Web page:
2,625 reputation
627
bio website mattdmo.com
location near Boston
age 35
visits member for 1 year, 10 months
seen 4 hours ago

Long-time OSS user/admin, intermediate coder - I heart . Master of Science in Molecular Medicine, many years' experience in biotech working with antibodies and cell-based assays. Science and computer geek. Dad.


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Why Pigimal?

I sometimes call my guinea pig (also known as a cavy) "Pigimal", which is short for "Piggy Animal." Now you know.


Flair, Baby!


Apr
9
comment Which disorders are fully concordant?
For those that don't know about it, could you expand a little on what MZ discordance is and what it means for a disease?
Apr
2
comment dopamine paradox in Schizophrenia
I'm no expert, which is why this isn't an answer, but it may have to do with receptor down-regulation, or an altering of receptor signaling.
Apr
1
comment How does mutation work natural population? and is it common in protists or prokaryotes?
What other causes of evolutionary change are you comparing mutations to? If you get right down to it, every change is a mutation of some sort...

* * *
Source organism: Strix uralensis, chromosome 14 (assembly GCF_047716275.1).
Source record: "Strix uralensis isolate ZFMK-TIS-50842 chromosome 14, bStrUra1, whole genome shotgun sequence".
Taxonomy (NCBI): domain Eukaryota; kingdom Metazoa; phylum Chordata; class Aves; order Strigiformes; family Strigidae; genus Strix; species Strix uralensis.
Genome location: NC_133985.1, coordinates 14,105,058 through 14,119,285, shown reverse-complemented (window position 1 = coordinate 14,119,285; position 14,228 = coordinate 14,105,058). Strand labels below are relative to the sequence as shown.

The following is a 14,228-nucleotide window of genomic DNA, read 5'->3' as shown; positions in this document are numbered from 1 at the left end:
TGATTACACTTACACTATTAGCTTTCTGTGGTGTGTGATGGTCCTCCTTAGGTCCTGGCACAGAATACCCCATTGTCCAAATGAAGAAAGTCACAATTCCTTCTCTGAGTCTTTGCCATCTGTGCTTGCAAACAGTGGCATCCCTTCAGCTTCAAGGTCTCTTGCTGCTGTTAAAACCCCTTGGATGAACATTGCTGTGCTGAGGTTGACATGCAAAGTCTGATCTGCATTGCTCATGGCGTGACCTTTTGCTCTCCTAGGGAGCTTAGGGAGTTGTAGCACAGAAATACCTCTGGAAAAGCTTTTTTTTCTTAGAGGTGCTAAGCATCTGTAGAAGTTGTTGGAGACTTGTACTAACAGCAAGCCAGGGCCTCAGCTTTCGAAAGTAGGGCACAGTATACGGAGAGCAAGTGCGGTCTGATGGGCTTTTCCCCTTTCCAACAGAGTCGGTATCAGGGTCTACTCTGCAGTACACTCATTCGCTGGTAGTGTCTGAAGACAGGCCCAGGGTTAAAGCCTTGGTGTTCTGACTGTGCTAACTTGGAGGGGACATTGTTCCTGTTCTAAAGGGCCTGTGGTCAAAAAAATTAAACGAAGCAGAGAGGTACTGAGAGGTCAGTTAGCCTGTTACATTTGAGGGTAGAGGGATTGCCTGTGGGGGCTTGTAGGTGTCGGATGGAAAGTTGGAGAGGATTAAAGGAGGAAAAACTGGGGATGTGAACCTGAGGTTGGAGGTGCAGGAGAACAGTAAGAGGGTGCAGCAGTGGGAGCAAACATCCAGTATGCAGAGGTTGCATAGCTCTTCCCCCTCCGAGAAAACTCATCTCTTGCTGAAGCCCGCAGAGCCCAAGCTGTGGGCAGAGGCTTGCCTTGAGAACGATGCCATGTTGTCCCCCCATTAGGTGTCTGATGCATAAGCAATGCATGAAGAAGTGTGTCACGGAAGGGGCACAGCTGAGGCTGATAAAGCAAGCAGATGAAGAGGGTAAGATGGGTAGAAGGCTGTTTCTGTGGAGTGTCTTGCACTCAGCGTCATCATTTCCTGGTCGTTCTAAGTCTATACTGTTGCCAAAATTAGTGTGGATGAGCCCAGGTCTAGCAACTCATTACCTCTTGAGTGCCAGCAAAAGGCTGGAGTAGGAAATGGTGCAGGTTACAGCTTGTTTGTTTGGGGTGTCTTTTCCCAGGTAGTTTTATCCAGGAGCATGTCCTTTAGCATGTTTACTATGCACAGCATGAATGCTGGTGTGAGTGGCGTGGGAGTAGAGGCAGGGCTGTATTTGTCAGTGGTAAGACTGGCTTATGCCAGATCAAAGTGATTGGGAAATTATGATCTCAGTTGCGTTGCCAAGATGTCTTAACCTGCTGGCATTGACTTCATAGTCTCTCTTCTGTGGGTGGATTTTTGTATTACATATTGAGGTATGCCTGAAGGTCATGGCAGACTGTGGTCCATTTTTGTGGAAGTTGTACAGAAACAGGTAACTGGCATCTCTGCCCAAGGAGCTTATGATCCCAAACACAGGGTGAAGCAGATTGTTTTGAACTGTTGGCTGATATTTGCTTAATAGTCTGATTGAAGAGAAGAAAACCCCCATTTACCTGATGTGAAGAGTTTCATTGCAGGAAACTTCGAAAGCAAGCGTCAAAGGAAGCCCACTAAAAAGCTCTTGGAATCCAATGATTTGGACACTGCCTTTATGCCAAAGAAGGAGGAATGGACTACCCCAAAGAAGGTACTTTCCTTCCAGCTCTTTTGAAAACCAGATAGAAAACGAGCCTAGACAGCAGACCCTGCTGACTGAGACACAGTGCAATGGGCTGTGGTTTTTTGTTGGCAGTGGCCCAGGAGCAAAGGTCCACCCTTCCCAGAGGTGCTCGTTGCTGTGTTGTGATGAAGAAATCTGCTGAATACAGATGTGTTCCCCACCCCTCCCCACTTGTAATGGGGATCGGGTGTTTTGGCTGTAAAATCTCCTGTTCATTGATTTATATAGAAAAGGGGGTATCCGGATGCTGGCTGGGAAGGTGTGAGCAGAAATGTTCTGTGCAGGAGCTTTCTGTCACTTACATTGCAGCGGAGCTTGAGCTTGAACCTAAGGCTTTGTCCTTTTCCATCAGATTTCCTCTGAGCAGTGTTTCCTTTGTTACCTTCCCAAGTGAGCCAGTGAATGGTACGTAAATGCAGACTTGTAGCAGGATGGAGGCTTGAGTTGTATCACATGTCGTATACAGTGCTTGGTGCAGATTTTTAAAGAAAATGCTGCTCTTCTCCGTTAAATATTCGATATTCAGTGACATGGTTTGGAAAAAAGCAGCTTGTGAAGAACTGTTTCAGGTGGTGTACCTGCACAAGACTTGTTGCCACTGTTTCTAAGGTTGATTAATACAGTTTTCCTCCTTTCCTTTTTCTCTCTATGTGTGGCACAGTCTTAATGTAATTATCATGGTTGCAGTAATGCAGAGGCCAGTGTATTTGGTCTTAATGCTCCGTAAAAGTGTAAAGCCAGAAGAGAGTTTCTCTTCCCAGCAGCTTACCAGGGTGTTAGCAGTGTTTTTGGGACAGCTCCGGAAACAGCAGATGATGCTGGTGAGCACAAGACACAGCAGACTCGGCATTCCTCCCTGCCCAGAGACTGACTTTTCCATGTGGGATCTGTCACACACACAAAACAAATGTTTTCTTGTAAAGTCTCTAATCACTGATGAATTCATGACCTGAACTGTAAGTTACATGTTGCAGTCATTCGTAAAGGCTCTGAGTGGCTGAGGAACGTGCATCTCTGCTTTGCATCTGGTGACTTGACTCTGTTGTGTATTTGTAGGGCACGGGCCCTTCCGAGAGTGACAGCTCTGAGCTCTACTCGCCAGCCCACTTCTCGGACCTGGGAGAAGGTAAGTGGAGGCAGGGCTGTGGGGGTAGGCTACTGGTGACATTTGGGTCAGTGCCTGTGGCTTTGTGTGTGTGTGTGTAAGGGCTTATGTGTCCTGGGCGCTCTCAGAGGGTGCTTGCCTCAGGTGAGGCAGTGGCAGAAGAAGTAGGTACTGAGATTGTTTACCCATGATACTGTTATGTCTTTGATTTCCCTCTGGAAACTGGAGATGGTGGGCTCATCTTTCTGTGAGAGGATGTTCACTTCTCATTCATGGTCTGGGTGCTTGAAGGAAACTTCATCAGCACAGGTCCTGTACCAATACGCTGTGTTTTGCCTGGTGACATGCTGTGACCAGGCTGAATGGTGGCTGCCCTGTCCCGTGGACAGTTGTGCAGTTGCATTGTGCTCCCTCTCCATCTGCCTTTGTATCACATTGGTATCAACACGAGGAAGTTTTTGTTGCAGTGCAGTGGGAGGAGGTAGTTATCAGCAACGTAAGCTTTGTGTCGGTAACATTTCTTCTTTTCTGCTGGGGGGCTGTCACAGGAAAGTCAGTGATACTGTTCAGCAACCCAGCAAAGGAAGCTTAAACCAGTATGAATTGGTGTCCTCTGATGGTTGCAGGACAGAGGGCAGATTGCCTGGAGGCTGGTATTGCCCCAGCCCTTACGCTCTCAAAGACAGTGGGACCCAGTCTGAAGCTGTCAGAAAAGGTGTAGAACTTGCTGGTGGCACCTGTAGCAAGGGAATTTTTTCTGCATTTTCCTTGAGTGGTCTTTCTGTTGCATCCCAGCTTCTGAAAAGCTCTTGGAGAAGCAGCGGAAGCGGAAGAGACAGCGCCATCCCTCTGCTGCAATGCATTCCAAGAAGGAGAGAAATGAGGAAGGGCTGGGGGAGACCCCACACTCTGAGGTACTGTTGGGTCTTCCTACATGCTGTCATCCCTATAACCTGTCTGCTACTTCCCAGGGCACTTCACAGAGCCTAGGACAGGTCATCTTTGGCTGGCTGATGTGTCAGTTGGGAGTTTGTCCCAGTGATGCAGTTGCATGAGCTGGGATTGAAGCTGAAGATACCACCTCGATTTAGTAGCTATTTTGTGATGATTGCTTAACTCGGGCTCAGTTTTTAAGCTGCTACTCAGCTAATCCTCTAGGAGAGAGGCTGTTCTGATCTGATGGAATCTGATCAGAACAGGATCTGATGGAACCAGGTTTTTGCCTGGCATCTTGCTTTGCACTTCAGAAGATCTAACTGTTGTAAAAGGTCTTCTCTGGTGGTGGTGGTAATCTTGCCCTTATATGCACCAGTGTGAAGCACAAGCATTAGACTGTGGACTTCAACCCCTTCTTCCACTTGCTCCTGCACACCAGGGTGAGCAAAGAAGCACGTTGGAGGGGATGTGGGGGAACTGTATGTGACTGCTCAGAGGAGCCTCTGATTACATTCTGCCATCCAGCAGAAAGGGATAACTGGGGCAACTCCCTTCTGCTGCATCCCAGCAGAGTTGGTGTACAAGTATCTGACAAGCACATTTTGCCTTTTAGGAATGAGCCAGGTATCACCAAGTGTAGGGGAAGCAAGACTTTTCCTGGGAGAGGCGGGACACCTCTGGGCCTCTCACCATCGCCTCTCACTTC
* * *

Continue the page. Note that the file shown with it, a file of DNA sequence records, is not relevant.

Mar
31
comment Cells created using differently aligned proteins
@nico - a few D-amino acids here and there may not affect structure/function too much, I agree. But I really can't imagine that a fully D organism could exist. I didn't get into this in my answer, but I doubt that all tRNAs could bind the D isoforms of their respective payloads. Secondary and tertiary structures often depend on H-bonding, and a change in chirality could destroy those bonds, leading to incorrect folding.
Mar
30
comment building intelligent structure with random evolution requires series of non useful steps
Unfortunately, evolution is not like writing a computer program, which has a very strict syntax, type checking, etc. Please read through the comments and answers to this recent question for a more in-depth discussion. This response in particular addresses the computer analogy. "Advantageous" is a tricky word. There are plenty of instances of DNA changes ("mutations" if you like) that may be negative in the short run, but prove protective otherwise. Sickle-cell anemia is one of those.
Mar
30
comment Can inhibition of lymphocytes migration be a direct cause of chronic inflammation?
I edited your question both to add your image of the slide and to remove your "quote", which was not at all what the slide said. Also, it should be clarified here that cord factor comes from M. tuberculosis.
Mar
30
comment building intelligent structure with random evolution requires series of non useful steps
The key idea you're missing is that evolution is not random. Read up on "selective pressure".
Mar
27
comment Single channel micro arrays
@PlaysDice - please avoid answering questions in comments - see the meta discussion here for more background. Thanks.
Mar
27
comment If a gene altered causes cancer and creates a protein for cancer can the new protein be isolated in some way?